Μ· τρεῖς μὲν χρόνοι τοῦ ἔργου, ἕξ δὲ χρόνοι τοῦ ῥήματος.
Δ· χρόνοι τοῦ ἔργου τίνες;
Μ· ἐνεστώς, παρεληλύθώς, μέλλων.
Δ· καὶ τίνες χρόνοι τοῦ ῥήματος;
Μ· ἐνεστώς, παρατατικός, ἀόριστος, παρακείμενος, ὑπερσυντέλικος, καὶ μέλλων.
Δ· πόσαι ὄψεις;
Μ: τρεῖς, ὡς οἱ πλείονες νομίζουσιν
Δ· τίνες;
Μ: παρατατική ἢ παράτασις, οἷον ὁ χρόνος ἐνεσώς καὶ παρατατικός, παρακειμένη ἢ συντελική, οἷον δὲ ὁ ἀόριστος χρόνος, καὶ στατική, οἷον δὲ παρακείμενος καὶ ὑπερσυντέλικος.
Δ· τίς ὄψις ἐστὶ ὁ μέλλων χρόνος;
Μ· ἄλλοι μὲν παρακειμένη, ἄλλοι δε παρατατική, ἄλλοι δὲ ἀοριστική
Δ· πόσα πρώσοπα;
Μ· τρία
Δ· τίνα

Μ· πρῶτον, δεύτερον, τρίτον· πρῶτον μὲν ἀφ᾽ οὗ ὁ λόγος, δεύτερον δὲ πρὸς ὃν ὁ λόγος, τρίτον δὲ περὶ οὗ ὁ λόγος.

The Martyrdom of Polycarp

I have recently posted over at Patristic Readers, a first pdf version of The Martyrdom of Polycarp. The text is free to download, as all the electronic versions will be. Next I will be working on the Greek text of Passio Perpetuae et Felicitatis.

MP was a relatively short text, just over 2500 words, and I have been able to work quite quickly on it. The Greek is not difficult, so I did not feel compelled to offer too much commentary as I went. On every page my goal was simply this: could someone coming from a couple of years of Koine Greek make their way through the Greek text without having to refer to an English translation? Whenever I felt this was not the case, I made some comments. I also made a few other comments on things of passing interest/pedagogical note. I believe this, coupled with the vocabulary keyed for each page, makes an attractive little reader.

What next?

After a few days rest I begin on the next text, which is considerably longer, at around 4000 words. Based on how long Polycarp took, PPF should take about 40 work hours to complete, assuming the text is not overly difficult. Ad Ablabium is a similar length, and is likely to take a little more than 40 hours, as it is more complex and will require more commentary as well as more of my own brain power.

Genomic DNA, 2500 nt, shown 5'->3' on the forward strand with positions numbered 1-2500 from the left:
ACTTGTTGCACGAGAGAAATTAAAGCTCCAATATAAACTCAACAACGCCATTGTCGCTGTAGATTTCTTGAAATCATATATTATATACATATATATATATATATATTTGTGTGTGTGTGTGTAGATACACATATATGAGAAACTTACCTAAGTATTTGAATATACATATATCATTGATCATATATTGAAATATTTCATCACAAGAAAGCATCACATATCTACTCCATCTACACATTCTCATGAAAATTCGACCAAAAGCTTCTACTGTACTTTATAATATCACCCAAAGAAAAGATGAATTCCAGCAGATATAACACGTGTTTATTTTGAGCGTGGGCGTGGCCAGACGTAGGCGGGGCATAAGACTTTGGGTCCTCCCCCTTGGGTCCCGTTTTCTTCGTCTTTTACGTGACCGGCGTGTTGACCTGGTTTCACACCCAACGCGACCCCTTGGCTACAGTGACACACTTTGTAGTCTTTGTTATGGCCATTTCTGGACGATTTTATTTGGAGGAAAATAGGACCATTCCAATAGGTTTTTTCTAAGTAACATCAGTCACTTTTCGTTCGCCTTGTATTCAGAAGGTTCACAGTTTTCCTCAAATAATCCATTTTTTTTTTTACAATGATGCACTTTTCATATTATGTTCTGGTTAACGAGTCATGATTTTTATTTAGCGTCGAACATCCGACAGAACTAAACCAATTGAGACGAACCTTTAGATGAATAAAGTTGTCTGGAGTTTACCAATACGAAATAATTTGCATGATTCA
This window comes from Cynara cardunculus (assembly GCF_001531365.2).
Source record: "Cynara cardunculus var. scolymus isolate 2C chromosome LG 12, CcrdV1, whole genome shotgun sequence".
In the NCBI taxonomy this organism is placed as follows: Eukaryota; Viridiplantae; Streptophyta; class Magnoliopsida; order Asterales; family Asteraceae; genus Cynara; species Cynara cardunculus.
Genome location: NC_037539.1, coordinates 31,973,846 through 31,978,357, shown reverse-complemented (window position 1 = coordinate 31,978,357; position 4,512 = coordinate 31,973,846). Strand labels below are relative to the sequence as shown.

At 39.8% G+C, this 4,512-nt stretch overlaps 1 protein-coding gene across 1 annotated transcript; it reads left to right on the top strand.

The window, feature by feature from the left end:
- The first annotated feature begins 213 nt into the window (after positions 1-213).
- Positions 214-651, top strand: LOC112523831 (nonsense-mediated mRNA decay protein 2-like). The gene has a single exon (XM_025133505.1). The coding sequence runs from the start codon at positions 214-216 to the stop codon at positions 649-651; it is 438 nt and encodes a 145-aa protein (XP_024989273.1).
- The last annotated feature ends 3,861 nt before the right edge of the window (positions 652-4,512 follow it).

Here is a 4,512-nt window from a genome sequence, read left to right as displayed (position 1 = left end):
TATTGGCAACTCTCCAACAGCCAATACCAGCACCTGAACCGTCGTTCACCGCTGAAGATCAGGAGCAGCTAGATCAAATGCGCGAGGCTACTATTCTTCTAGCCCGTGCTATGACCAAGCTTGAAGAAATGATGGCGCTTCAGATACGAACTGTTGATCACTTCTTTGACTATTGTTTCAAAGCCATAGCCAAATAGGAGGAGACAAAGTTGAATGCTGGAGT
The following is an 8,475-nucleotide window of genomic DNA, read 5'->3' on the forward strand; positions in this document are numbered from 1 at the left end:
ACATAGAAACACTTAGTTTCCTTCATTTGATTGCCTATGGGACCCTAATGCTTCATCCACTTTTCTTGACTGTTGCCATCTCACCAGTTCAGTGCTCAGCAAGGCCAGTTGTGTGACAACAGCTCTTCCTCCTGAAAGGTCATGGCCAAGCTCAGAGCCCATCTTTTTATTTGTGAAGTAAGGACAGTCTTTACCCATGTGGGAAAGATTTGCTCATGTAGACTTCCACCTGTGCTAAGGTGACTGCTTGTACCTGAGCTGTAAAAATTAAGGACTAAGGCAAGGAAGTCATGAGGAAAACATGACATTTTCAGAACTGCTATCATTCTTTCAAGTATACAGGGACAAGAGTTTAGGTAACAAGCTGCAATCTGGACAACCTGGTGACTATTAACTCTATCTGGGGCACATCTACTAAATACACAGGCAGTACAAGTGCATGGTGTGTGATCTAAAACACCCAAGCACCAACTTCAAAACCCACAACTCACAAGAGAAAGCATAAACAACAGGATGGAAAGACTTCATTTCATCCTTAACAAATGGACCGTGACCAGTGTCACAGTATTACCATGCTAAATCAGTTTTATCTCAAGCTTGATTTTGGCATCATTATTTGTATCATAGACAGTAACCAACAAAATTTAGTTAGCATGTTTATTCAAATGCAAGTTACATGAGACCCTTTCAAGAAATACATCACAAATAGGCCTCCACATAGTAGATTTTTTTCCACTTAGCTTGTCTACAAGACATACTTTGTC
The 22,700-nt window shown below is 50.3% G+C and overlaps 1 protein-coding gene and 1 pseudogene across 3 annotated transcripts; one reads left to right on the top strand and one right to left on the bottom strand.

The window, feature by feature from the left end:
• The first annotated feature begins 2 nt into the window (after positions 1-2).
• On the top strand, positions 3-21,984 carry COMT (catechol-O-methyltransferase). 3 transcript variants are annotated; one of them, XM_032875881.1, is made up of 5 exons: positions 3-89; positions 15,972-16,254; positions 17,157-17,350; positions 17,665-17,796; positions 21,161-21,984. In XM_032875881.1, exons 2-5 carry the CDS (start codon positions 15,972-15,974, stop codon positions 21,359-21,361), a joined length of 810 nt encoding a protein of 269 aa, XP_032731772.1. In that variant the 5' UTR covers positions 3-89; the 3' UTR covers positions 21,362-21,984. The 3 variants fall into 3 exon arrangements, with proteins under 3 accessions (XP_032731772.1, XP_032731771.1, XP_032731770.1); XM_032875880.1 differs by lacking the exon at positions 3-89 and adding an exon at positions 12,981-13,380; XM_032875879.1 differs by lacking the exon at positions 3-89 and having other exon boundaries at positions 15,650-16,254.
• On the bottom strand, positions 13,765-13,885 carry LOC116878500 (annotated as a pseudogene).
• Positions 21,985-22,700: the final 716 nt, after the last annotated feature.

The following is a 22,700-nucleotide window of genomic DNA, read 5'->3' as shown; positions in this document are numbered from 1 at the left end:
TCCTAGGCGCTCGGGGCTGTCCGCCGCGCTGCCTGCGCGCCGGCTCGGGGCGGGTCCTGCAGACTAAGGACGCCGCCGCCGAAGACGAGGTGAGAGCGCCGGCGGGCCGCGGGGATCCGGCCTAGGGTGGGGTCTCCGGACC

Print versions?

I will combine MP and PPF into a single print volume later in the year. I have a few extra things to do to set up the print side of this, including deciding myself what sort of covers to go for, some tax details, and there is the issue of getting print-proofs to approve before general production may be possible (even for POD this is necessary). However, if all goes well, I hope to see these 2 volumes in print in time for Christmas.

So please, take a look, have a read of Polycarp if you haven't tried your hand at it before, and above all feel free to pass on any feedback you may have, it can only improve.

Wednesday, July 16, 2014

1 Peter 3:8-12 Exegetical Notes

Text

8 Τὸ δὲ τέλος πάντες ὁμόφρονες, συμπαθεῖς, φιλάδελφοι, εὔσπλαγχνοι, ταπεινόφρονες, 9 μὴ ἀποδιδόντες κακὸν ἀντὶ κακοῦ λοιδορίαν ἀντὶ λοιδορίας τοὐναντίον δὲ εὐλογοῦντες, ὅτι εἰς τοῦτο ἐκλήθητε ἵνα εὐλογίαν κληρονομήσητε. 10 γὰρ θέλων ζωὴν ἀγαπᾶν καὶ ἰδεῖν ἡμέρας ἀγαθὰς παυσάτω τὴν γλῶσσαν ἀπὸ κακοῦ καὶ χείλη τοῦ μὴ λαλῆσαι δόλον, 11 ἐκκλινάτω δὲ ἀπὸ κακοῦ καὶ ποιησάτω ἀγαθόν, ζητησάτω εἰρήνην καὶ διωξάτω αὐτήν· 12 ὅτι ὀφθαλμοὶ κυρίου ἐπὶ δικαίους καὶ ὦτα αὐτοῦ εἰς δέησιν αὐτῶν, πρόσωπον δὲ κυρίου ἐπὶ ποιοῦντας κακά.

Critical

v8 ταπεινόφρονες / φιλόφρονες / φιλόφρονες ταπεινόφρονες
Only Textus Receptus and similar have φιλόφρονες. The mss support for ταπεινόφρονες is secure.

Translation

Finally all of you, be harmonious, understanding, showing brotherly love, compassionate, and humble, not repaying evil in place of evil or insult in place of insult, but in place of this – blessing, because you were called to this so that you might inherit blessing. For
               He that wishes to love life
               And to see good days
Let him cease his tongue from evil
And lips from speaking deceit,
Let him turn aside from evil and do good
Let him seek peace and pursue it.

(Because)
the eyes of the Lord are on the righteous
and his ears are toward their prayers,
but the face of the Lord is against those doing evil.

Commentary

While 2:11-3:7 has formed a discrete set of instructions primarily aimed at 3 distinct groups, the opening of 3:8 addresses all members of the Christian community, and certainly the bulk of them might be aptly described as one of those categories; however the instruction is universal and moves to relate Christian virtues to be seen both internally and externally to the Christian community. Overall, Peter’s initial list of virtues are aimed at community harmony and good relations, internally (harmony, understanding, brotherly love), as well as externally. We may note, as Jobes does, that some of these terms are transferred or utilised primarily in kinship domains. The church forms a new kinship network.